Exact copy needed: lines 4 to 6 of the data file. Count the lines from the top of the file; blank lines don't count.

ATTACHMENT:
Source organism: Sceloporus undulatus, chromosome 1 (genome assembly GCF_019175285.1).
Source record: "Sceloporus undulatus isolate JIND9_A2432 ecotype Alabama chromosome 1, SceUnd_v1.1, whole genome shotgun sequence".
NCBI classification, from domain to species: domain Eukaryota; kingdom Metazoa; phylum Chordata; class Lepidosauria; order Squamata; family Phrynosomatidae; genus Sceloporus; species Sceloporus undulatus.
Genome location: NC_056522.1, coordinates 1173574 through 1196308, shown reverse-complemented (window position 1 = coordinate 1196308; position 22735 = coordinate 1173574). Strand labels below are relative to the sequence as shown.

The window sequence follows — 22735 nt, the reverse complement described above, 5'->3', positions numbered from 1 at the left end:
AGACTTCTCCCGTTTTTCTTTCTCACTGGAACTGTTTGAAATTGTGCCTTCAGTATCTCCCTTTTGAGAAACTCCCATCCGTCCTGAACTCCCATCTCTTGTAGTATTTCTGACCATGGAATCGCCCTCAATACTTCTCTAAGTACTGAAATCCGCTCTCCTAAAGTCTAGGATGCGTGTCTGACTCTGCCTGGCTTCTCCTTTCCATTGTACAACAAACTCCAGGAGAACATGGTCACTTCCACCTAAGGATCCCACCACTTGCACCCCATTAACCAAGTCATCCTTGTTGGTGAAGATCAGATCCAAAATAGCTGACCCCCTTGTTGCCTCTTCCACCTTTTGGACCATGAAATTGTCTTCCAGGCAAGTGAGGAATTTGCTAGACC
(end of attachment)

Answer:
Genome location: NC_056522.1, coordinates 1173574 through 1196308, shown reverse-complemented (window position 1 = coordinate 1196308; position 22735 = coordinate 1173574). Strand labels below are relative to the sequence as shown.

The window sequence follows — 22735 nt, the reverse complement described above, 5'->3', positions numbered from 1 at the left end:
AGACTTCTCCCGTTTTTCTTTCTCACTGGAACTGTTTGAAATTGTGCCTTCAGTATCTCCCTTTTGAGAAACTCCCATCCGTCCTGAACTCCCATCTCTTGTAGTATTTCTGACCATGGAATCGCCCTCAATACTTCTCTAAGTACTGAAATCCGCTCTCCTAAAGTCTAGGATGCGTGTCTGACTCTGCCTGGCTTCTCCTTTCCATTGTACAACAAACTCCAGGAGAACATGGTCACTTCCACCTAAGGATCCCACCACTTGCACCCCATTAACCAAGTCATCCTTGTTGGTGAAGATCAGATCCAAAATAGCTGACCCCCTTGTTGCCTCTTCCACCTTTTGGACCATGAAATTGTCTTCCAGGCAAGTGAGGAATTTGCTAGACC